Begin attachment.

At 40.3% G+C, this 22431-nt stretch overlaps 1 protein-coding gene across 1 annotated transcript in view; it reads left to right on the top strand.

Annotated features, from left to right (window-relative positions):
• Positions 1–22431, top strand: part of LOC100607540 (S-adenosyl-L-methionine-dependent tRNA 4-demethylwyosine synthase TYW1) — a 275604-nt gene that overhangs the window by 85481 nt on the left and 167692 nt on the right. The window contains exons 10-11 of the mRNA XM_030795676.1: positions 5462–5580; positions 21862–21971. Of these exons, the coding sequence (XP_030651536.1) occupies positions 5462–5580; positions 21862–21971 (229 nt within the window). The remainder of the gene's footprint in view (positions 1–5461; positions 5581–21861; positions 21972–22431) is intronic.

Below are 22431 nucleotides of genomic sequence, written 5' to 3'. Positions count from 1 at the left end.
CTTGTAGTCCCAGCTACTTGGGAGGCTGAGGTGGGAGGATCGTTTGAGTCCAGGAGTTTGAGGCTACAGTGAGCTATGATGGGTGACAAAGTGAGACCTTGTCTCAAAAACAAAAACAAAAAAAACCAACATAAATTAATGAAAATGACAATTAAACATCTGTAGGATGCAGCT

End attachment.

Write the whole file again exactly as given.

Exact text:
At 40.3% G+C, this 22431-nt stretch overlaps 1 protein-coding gene across 1 annotated transcript in view; it reads left to right on the top strand.

Annotated features, from left to right (window-relative positions):
• Positions 1–22431, top strand: part of LOC100607540 (S-adenosyl-L-methionine-dependent tRNA 4-demethylwyosine synthase TYW1) — a 275604-nt gene that overhangs the window by 85481 nt on the left and 167692 nt on the right. The window contains exons 10-11 of the mRNA XM_030795676.1: positions 5462–5580; positions 21862–21971. Of these exons, the coding sequence (XP_030651536.1) occupies positions 5462–5580; positions 21862–21971 (229 nt within the window). The remainder of the gene's footprint in view (positions 1–5461; positions 5581–21861; positions 21972–22431) is intronic.

Below are 22431 nucleotides of genomic sequence, written 5' to 3'. Positions count from 1 at the left end.
CTTGTAGTCCCAGCTACTTGGGAGGCTGAGGTGGGAGGATCGTTTGAGTCCAGGAGTTTGAGGCTACAGTGAGCTATGATGGGTGACAAAGTGAGACCTTGTCTCAAAAACAAAAACAAAAAAAACCAACATAAATTAATGAAAATGACAATTAAACATCTGTAGGATGCAGCT